The collecting bug - Spear's Magazine

The collecting bug

I've come in at the low end of the market. The very low end. I mean, Sotheby's wouldn't sneeze at my picture, but I don't care: it's mine.

I've come in at the low end of the market. The very low end. I mean, Sotheby's wouldn't sneeze at my picture, but I don't care: it's mine.

The other weekend I went to the Hampstead Community Centre in expectation of the weekly second-hand book market (god knows I need more books), but it was the monthly antiques fair instead. After perusing cufflinks and vases and candelabra and cigarette cases (I don't smoke, but they look so chic), I found a gentleman selling pictures.

Most of them were nothing special at all – some twee Victoriana and some prints – but a small picture, A4 size, caught my eye. It was a skull, apparently a rather cheerful one, with labels in Russian pointing out the various anatomical features.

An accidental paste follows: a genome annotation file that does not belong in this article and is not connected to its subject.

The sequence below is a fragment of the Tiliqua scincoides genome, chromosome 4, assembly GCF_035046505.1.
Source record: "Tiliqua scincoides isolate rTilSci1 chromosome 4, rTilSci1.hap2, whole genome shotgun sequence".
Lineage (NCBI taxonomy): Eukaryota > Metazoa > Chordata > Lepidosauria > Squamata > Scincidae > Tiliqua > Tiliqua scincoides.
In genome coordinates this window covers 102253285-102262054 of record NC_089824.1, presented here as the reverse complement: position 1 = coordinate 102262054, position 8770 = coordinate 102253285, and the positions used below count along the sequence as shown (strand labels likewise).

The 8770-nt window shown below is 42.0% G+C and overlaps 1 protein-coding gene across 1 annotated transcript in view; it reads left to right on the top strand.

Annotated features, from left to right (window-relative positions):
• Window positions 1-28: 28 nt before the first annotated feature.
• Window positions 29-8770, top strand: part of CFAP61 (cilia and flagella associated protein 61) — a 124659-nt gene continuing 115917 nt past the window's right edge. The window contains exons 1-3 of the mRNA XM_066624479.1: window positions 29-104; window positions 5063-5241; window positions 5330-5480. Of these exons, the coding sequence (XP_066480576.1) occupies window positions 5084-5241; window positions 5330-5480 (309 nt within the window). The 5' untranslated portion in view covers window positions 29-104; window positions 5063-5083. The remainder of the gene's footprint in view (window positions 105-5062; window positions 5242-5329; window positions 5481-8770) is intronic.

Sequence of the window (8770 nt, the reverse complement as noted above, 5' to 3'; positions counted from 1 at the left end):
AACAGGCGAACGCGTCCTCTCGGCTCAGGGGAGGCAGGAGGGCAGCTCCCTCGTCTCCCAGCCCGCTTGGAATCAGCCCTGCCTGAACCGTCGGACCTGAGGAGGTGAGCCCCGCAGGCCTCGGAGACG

According to the dealer, it is by Elena Kirichenko, a Soviet-approved artist (it has some sort of official stamp on it). Very little is known about her, apart from her dates, that she went to Ukrainian art schools and went on to work in several media. The internet (English and Russian versions) shows little of use.


  
The picture captured me for no explicable reason. My secondary thought was that it would look tremendous in my bedroom, but interior design was not at the root of this: it is a possession of the mind. You realise that if you don't buy it, you won't stop thinking about it; you can know that instantly.

I never believed auction houses when they said that one should only buy for love, not investment – I always felt their motive was quite clear – but having fallen for a picture, I can understand the bond that it creates, and how that can drive some people to spend millions. Mine was £60 (bartered down from £80), but the price is by some considerable way the least of it.



 

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